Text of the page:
High School Preparation

Students must complete the basic college track programs to be admitted to the university. High school guidance counselors are familiar with UT’s admissions requirements. High school is a critical period for vocational exploration and preparation. Students considering educational interpreting as a career should seek out opportunities that would expose them to the deaf and hard of hearing community and to the professionals who serve this population.

How to Major in Special Education: Educational Interpreting concentration

Following acceptance to the university students should contact the College of Education, Health and Human Sciences Office of Student Services at (865) 974-8194. Students indicating an interest in Educational Interpreting will be assigned to and work directly with a faculty member in the educational interpreting program.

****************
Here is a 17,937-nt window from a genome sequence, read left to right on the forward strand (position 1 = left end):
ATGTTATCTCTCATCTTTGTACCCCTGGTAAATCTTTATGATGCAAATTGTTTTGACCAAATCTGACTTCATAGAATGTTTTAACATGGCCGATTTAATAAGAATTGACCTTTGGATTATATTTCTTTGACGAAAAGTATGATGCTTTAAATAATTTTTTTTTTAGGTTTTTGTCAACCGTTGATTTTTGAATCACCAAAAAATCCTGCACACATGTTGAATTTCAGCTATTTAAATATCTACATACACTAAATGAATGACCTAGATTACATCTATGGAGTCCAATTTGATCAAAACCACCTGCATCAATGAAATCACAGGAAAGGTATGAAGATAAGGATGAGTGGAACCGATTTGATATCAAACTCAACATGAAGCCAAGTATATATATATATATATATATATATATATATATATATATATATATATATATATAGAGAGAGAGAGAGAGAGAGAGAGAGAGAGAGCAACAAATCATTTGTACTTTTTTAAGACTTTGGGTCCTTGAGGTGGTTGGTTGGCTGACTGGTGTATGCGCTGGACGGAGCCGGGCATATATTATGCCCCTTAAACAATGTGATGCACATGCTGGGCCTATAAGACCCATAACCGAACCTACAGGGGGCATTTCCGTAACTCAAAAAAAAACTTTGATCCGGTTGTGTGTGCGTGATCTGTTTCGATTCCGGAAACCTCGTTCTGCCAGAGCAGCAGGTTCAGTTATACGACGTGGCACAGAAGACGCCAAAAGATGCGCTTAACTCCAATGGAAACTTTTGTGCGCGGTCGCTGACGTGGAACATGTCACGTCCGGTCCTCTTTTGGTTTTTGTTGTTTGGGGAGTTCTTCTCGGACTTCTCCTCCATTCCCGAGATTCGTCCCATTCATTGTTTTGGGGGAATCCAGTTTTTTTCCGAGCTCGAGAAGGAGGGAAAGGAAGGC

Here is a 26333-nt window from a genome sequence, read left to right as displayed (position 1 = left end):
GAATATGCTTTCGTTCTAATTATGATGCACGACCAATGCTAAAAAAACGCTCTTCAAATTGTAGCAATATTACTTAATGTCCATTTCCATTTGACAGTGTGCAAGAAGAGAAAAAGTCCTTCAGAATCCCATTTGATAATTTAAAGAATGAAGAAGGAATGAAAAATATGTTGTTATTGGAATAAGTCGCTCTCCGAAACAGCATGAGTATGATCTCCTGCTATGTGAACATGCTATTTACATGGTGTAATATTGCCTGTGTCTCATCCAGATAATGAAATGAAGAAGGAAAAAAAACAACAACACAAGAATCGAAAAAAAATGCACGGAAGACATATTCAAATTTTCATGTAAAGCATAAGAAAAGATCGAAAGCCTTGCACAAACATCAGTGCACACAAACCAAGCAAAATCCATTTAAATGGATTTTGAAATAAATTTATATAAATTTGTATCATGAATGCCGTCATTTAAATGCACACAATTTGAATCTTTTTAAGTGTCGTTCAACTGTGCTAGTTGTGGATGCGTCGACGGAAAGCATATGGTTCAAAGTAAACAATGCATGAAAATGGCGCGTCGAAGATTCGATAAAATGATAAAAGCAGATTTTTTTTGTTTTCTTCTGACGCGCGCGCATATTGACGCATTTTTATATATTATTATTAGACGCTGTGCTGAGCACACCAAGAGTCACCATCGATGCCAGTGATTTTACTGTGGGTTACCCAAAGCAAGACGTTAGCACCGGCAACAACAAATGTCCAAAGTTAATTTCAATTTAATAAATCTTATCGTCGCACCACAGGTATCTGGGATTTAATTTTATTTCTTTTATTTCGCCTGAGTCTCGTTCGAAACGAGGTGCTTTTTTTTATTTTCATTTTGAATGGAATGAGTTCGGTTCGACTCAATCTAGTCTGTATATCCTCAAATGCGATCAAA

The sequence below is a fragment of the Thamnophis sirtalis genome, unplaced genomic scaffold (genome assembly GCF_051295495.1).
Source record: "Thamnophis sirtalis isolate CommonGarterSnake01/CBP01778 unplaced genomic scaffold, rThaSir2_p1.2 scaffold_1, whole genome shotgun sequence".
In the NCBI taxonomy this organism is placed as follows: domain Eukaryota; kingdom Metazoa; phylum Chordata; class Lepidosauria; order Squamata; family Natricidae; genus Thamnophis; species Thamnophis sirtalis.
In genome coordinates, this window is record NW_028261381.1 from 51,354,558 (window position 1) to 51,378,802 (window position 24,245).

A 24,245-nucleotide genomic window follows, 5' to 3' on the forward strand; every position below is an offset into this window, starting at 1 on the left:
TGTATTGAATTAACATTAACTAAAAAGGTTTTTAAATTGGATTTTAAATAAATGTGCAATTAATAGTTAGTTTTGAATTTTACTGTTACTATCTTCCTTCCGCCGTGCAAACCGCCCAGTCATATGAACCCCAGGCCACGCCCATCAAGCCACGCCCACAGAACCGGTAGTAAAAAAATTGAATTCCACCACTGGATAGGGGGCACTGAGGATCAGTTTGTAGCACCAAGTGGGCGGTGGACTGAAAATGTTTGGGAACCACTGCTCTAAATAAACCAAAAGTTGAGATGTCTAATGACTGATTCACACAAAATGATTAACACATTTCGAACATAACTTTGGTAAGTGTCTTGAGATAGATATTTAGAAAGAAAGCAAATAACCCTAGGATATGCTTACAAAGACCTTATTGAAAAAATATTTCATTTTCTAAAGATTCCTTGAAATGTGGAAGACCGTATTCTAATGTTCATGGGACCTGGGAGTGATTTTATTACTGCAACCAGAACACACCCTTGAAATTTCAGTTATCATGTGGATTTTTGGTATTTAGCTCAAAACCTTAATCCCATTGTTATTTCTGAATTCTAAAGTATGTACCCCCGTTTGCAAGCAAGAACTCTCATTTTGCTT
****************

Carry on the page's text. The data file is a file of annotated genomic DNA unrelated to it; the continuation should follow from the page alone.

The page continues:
Requirements for Special Education: Educational Interpreting concentration

Progression to the Educational Interpreting Concentration requires a 2.7 cumulative GPA after a minimum of 30 semester hours of course work and completion of American Sign Language 111 and 112 with a grade of “B” or better in both courses. A Board of Admissions will meet once each fall and spring semester to review applications and conduct interviews with each applicant. Students admitted to the program must maintain a minimum cumulative GPA of 2.7 while in the program. Students with less than a 2.7 GPA for two consecutive semesters will be dropped from the program. Students who fail to meet the standards for professional conduct during the course of their field work will not be retained in the major.